Mailport: 10/01

Techni-IceAs a longtime subscriber to Practical Sailor, I have rarely found much reported information that I would disagree with. Also, my wife and I...

Readers Weigh in on DIY Climber

In the October issue of Practical Sailor, circumnavigator and PS contributor Patrick Childress described a system to simplify going aloft alone. The system, inspired by similar ones that professional riggers routinely use, included some specialized climbing equipment. After reading the article, a few of our readers pointed out that this arrangement made some potentially dangerous assumptions, and they offered suggestions on how to improve it.


Washer/Dryer Combos. Navico and Navik. Adhesive Removers. Manganese Bronze. Cetol on Gelcoat.

Where Credit is Due: February 2013

This winter, we needed to fix a keel bladder valve on our 25-year-old Avon inflatable dinghy. A Web search revealed it was a Honeywell A8 type and that Honeywell Leafield is now Leafield Marine ( A retail source could not be found, but an email to Leafield was answered overnight by Sue Reynolds, letting us know the valve was still available, along with a request for our address since we needed just one.

Mailport 04/01/99

Anchor TestsIn regard to your anchor test in sand, you remarked that the Digger anchor refused to set, even though the inventor said he...

Mailport: 05/09

In light of your recent letters on copper/epoxy antifouling bottom coatings, Id like to share my experience. Near the end of my Searunner trimaran boatbuilding project, I decided to apply a product known at the time as Copperpoxy. I applied the coating to all three hulls to about 20 mils thick, and then sanded this "orange peel" surface down to about 10 mils. I finished up with 220-grit sandpaper. In the end, it was beautiful. It was just like a perfectly smooth, new copper penny, and just a bit thicker than recommended. We started our cruising adventure in the foul waters of Beaufort, S.C. Very soon, I was doing a huge scrape job every week. The bottom was covered with grape-size barnacles. I noticed that the aft half of the main hull, the part with underwater metals, was fouling the worst. (I was changing zincs every week.) Two years later, in Pensacola, Fla., we decided to give up on this product and paint over it with Pettit Trinidad SR bottom paint. When doing the weeks-long prep for this painting, we could see that the skin of our epoxy/ply boat was electrically conductive and corroding all the way through in the entire area of the bonded shaft, strut, prop, gudgeons, and copper mast ground. We put on three coats of Trinidad, waited a few days, and splashed the boat. Within two weeks, the new paint had peeled off in the electrically active area. We re-hauled, stripped the paint in this area, and coated the problem Copperpoxy area with three coats of epoxy. After sanding and repainting, we set off for the Western Caribbean. Over the following six months, we noticed that even the epoxy would not stick to the Copperpoxy.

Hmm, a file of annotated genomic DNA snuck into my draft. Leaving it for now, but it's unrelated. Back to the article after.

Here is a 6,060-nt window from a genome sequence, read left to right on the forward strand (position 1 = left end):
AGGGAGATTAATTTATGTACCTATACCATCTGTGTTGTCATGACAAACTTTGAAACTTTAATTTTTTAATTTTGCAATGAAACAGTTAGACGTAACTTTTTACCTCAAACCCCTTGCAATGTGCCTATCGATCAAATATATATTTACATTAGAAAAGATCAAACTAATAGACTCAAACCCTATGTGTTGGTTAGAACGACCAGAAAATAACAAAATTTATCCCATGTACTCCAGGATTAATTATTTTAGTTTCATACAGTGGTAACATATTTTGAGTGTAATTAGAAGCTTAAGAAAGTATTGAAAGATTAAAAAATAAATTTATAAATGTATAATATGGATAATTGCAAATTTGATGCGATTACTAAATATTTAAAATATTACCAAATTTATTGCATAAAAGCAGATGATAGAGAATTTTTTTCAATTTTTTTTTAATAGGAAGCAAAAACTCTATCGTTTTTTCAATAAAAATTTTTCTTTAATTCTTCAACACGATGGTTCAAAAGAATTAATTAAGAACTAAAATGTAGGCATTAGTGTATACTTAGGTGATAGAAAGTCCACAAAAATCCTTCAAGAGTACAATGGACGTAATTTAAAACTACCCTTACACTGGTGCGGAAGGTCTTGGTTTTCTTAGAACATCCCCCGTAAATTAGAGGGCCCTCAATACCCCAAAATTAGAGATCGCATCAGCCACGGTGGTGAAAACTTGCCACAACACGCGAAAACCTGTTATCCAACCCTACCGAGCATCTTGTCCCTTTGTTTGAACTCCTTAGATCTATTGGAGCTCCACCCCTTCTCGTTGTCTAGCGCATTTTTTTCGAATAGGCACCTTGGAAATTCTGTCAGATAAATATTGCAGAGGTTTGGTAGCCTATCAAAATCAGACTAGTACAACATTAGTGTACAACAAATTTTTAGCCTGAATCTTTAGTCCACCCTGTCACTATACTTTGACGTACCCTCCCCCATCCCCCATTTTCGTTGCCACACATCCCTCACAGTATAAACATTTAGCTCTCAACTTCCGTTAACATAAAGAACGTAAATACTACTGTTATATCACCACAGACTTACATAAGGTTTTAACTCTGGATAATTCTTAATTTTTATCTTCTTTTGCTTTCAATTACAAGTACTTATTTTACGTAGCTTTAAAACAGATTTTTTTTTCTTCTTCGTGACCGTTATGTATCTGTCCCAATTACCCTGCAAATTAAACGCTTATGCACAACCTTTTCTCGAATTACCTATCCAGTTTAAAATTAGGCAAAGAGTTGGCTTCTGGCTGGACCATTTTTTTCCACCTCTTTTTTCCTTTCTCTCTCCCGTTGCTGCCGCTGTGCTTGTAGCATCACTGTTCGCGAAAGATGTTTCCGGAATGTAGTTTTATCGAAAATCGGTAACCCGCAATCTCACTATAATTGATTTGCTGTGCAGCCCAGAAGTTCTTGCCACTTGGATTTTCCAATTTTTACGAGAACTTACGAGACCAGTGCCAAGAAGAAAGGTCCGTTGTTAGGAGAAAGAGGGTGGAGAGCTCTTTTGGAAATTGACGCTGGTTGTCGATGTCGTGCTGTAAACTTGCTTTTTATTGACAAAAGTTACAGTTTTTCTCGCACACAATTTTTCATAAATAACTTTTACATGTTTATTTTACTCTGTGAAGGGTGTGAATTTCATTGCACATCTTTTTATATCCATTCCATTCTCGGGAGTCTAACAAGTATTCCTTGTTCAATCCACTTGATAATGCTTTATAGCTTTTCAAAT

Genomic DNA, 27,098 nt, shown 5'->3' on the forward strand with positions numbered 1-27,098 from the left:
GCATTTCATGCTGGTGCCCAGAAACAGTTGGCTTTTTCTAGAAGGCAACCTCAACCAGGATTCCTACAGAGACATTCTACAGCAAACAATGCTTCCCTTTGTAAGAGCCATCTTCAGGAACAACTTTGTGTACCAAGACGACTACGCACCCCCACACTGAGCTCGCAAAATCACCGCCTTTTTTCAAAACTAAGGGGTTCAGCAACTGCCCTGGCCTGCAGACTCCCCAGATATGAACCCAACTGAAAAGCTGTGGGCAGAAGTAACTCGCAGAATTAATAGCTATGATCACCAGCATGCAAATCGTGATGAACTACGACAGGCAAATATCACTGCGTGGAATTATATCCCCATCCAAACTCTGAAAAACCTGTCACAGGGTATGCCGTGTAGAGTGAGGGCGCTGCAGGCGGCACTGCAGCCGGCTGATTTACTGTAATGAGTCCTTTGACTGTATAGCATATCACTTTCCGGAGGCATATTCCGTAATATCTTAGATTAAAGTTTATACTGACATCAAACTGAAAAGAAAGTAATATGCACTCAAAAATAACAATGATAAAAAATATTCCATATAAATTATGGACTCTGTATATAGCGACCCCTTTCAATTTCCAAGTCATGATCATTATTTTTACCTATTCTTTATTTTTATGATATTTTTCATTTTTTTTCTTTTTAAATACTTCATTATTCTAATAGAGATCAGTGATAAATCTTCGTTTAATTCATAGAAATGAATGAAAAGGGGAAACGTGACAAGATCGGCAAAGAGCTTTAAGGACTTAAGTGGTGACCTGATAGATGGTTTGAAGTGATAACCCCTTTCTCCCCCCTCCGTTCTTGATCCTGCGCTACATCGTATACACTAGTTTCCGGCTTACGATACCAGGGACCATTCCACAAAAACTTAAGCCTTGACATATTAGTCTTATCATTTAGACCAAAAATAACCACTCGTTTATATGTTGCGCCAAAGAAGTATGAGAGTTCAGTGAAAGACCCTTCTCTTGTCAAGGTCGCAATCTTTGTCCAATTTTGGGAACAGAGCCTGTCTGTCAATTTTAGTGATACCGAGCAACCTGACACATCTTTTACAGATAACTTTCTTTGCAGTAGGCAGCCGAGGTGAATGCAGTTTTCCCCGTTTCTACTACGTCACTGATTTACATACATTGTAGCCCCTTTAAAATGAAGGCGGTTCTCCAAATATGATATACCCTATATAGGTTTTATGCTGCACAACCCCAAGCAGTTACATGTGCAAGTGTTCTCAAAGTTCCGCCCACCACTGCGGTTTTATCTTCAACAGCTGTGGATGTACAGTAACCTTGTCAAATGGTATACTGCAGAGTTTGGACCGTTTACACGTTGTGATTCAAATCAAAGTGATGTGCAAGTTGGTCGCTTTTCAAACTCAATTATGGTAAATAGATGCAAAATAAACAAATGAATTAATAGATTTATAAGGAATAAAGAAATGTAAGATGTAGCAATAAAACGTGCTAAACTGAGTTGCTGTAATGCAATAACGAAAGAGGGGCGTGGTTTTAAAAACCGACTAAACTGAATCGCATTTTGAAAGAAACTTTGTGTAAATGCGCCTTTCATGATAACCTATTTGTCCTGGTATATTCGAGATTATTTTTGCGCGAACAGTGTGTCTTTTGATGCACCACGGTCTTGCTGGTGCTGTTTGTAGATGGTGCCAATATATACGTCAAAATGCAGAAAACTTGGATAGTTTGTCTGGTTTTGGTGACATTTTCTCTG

Mailport: Water Lift Muffler, Drogues, Hunter 30, and More!

After corrosion destroyed the water-lift muffler aboard his 1972 Irwin 37 (above) and he could not find a replacement, subscriber Gene Millard fabricated his own.

Mailport: May 2011

Letters to Practical Sailor, May 2011. This month's letters cover subjects such as: Practial Heads, Anchor Lockers, Handheld Vacs, and more!

PS Advisor: 07/01/05

Is there a correct way of towing an inflatable dinghy? Some say it should be towed a short distance behind the boat, while others...

Mailport: 05/15/04

One More on Solder/Crimp Soldering has a long history in electrical engineering and in a good manyapplications it is well nigh indispensable....

Exploring the Ins and Outs of Bowsprits for Light-air Sails

A salty Kiwi named Ross Norgrove once said that the most important tool for the owner of a wooden yawl adorned with a bowsprit is a sharp ax. To some degree, his witty comment holds true for contemporary sailors contemplating a mini-bowsprit.